US withdrawal from Afghanistan: A geo-political threat assessment

US withdrawal from Afghanistan: A geo-political threat assessment

Since President Biden announced troop withdrawal from Afghanistan by 11 September (pushing the initial 1 May deadline), the speculation has been ripe with doomsday scenarios of state collapse, civil war and global terror attacks. Let’s analyse the current state of events, where two main scenarios are likely to play out:

  • State building either through a unity government or Taliban: Most likely. All external powers (including Middle Eastern states) will pressure the internal stakeholders to negotiate a political solution, which will be ideal & least disruptive in the short run. The second scenario would be the Taliban gaining enough ground in and around Kabul to form the govt with the blessings of Russia and China but curtailing its Islamist tendencies. This does not mean that there will not be a backslide in women’s rights etc. within Afghanistan but that the nation’s soil will not be used to harbor terrorists or launch global attacks. This sort of Taliban rule will also be acceptable to the West.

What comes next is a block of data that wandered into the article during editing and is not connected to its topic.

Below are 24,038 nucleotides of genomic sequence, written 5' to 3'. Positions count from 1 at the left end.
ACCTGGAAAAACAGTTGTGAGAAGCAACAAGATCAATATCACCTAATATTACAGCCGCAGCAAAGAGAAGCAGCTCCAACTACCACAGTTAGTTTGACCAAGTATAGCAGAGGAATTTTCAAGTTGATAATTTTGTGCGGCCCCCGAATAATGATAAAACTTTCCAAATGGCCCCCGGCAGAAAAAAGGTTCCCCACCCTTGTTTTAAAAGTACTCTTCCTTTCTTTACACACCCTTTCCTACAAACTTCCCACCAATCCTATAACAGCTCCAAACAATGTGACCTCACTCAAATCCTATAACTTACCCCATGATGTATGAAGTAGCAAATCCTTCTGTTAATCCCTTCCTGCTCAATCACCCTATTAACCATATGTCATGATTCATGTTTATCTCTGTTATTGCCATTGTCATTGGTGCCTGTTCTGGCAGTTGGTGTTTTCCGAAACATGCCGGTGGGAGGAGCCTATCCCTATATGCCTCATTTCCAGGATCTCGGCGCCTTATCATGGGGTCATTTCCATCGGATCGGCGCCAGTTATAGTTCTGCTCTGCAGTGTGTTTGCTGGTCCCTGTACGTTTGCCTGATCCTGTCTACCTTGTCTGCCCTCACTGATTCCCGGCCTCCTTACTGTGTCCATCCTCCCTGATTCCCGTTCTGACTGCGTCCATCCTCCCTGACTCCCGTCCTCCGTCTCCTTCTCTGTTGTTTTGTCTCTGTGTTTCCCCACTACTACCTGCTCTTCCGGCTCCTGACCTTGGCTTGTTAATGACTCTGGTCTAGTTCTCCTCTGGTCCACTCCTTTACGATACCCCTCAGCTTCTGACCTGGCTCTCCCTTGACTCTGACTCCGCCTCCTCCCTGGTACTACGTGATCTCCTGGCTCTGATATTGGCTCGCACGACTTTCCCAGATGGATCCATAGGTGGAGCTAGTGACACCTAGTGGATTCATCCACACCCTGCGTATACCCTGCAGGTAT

• State collapse & descent into civil war: The worst-case scenario is a civil war b/w the Taliban and the Afghan government, with external powers taking opposing sides. It can degenerate into a protracted stalemate like Syria, with instability leading to the resurgence of terror groups and refugee issues. But this scenario is low probability because a) the stakes of the US in Afghanistan are less critical than other regional stakeholders and thus not likely to elicit much effort to retain. b) Without the West’s support, the Kabul govt is a weak match to the Taliban & cannot put up a sustained campaign c) Importance of Afghan to the global terror network and ‘world peace’ has diminished.

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